Friday, November 8, 2013

SPT #2: One global to rule them all

"Stupid Python Tricks" explores ways to abuse Python features for fun and profit. Stupid Python Tricks may well be diametrically opposed to best practices. Don your peril-sensitive sunglasses before proceeding.

You know how when you have a lot of globals and it's a pain to modify them, because you have to declare the globals you want to modify in each function using the global statement? Yeah, me neither. After all, globals are a poor programming practice! And I never engage in those...

However, for educational porpoises, or at least didactic dolphins, here's a short hack that takes advantage of the fact that Python globals can be accessed, but not modified, without declaring them global. Basically, what we do is replace the built-in globals() function with an object that lets you read and set globals via attribute access. Instead of doing this:

def my_func(a, b, c):
    global ans
    ans = a + b + c

You can instead do:

import globals

def my_func(a, b, c):
    globals.ans = a + b + c

This works fine because you aren't re-binding any global names; instead, you are merely mutating an existing object. Or so Python believes... bwahahaha! While we didn't save any lines of code in this short example, imagine if we had dozens of functions that used globals. We'd save literally dozens of global statements! And we could dine on spaghetti code for weeks.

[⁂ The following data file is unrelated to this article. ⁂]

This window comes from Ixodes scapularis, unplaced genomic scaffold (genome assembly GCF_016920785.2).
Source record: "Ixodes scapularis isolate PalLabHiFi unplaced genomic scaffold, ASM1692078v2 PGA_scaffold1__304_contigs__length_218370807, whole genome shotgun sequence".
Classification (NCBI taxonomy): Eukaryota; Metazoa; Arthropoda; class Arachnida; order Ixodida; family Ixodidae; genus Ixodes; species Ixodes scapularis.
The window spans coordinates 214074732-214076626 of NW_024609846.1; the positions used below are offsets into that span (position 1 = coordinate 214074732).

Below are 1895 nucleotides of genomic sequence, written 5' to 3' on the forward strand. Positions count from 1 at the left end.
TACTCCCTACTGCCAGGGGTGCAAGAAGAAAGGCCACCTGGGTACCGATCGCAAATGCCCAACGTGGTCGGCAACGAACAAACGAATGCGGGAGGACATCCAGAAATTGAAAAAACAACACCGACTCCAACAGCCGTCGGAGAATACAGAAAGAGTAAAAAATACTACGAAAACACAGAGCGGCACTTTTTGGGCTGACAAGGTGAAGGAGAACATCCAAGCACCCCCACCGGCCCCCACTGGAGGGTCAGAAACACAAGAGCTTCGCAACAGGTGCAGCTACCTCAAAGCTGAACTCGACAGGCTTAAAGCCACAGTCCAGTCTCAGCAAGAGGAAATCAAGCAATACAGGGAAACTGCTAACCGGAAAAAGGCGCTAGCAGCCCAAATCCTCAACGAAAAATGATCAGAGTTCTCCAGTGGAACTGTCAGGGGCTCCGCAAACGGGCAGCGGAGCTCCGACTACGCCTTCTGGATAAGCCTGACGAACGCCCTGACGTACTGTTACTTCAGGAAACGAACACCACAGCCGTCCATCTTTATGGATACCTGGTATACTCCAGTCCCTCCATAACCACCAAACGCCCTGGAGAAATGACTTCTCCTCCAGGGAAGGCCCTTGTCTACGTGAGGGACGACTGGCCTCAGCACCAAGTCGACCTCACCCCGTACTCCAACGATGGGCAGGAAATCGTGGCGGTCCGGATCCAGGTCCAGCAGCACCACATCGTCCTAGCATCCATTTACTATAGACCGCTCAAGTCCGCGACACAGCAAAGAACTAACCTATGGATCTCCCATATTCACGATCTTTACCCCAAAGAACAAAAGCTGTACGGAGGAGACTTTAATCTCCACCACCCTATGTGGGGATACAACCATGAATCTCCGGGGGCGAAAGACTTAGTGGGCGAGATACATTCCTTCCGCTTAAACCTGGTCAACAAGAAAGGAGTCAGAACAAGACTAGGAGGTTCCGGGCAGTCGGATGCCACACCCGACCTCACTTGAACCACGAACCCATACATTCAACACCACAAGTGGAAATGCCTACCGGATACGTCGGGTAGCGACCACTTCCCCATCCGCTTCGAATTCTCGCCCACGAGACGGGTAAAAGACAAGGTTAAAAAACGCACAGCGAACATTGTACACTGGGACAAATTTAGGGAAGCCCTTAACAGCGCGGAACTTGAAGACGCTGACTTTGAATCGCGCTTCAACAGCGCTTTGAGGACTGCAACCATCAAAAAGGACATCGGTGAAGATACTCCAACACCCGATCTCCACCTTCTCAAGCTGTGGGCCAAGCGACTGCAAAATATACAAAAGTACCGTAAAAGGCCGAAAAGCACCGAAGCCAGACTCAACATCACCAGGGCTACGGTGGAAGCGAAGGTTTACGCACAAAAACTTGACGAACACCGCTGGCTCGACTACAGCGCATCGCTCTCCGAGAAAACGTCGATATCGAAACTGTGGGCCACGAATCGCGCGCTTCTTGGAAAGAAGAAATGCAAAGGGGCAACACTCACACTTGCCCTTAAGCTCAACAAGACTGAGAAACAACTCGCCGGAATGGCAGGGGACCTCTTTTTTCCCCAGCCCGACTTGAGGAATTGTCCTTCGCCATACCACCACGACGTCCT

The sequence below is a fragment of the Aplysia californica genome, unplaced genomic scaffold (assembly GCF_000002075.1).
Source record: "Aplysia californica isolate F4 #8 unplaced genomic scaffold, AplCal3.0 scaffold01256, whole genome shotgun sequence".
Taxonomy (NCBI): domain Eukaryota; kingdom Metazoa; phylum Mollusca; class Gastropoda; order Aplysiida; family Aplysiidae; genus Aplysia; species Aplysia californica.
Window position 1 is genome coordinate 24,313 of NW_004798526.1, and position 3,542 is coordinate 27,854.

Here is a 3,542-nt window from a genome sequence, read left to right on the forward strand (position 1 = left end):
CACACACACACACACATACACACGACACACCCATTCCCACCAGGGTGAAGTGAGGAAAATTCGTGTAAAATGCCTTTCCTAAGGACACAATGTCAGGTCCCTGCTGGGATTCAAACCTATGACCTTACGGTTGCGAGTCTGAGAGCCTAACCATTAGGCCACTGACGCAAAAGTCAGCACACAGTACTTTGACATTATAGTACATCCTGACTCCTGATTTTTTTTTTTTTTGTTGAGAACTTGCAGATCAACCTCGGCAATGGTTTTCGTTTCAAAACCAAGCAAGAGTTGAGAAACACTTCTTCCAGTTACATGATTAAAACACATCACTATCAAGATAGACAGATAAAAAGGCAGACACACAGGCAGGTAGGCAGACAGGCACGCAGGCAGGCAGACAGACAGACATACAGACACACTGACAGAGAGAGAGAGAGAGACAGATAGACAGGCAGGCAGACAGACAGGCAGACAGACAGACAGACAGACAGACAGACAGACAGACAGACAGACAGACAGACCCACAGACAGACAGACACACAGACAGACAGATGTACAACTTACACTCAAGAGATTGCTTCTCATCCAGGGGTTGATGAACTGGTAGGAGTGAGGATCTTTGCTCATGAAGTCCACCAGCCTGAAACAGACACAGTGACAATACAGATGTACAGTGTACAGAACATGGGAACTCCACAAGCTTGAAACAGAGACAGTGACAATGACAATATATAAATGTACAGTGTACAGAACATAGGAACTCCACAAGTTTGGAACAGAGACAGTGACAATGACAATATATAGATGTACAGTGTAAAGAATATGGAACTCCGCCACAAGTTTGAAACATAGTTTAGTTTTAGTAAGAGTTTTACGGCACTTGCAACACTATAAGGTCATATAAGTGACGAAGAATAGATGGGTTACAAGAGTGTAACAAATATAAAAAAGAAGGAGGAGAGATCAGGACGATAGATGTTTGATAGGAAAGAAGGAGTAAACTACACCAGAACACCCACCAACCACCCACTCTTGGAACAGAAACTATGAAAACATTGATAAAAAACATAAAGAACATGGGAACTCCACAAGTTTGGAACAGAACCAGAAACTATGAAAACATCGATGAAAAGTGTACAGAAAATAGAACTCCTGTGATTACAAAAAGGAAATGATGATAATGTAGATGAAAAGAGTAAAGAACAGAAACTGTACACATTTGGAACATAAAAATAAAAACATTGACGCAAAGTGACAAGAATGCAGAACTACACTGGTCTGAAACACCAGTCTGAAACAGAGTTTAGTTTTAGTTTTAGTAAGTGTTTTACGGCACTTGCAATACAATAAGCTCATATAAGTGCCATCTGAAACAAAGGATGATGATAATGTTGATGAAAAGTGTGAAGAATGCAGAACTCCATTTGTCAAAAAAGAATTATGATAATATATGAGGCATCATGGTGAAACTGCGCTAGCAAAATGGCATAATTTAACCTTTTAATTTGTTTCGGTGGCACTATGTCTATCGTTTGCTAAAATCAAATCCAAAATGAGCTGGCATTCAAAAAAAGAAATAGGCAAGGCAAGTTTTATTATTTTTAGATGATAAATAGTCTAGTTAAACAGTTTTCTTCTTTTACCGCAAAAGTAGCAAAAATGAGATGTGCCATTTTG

Calling this object, i.e. globals(), continues to return the modules's globals dictionary, just like before, thanks to a __call__() method on the class.

Without further ado, then, here's

from inspect import currentframe
from sys import modules

class Globals(object):

    def __getattribute__(self, key, currentframe=currentframe):
            return currentframe().f_back.f_globals[key]
        except KeyError:
            pass # if we raise NameError here we get 2 err msgs
        raise NameError("global name '%s' is not defined" % key)

    def __setattr__(self, key, value, currentframe=currentframe):
        currentframe().f_back.f_globals[key] = value

    def __call__(self, currentframe=currentframe):
        return currentframe().f_back.f_globals

globals = Globals()
modules[__name__] = globals   # so other modules will use it
import globals                # make sure that worked

# simple test
globals.answer = 42
assert globals.answer is answer

This short bit of code demonstrates more than one dirty, dirty hack. inspect.currentframe() is used to allow us to manipulate the globals of the module containing the function it's called from, rather than the globals of its own module. We assign into sys.modules to replace the globals module object with our Globals class instance so that you only need import globals, not from globals import globals. Since it's a functional replacement for the built-in globals() function, we could stick it into the __builtins__ namespace so other modules would get it even without importing it, but even I have my limits!

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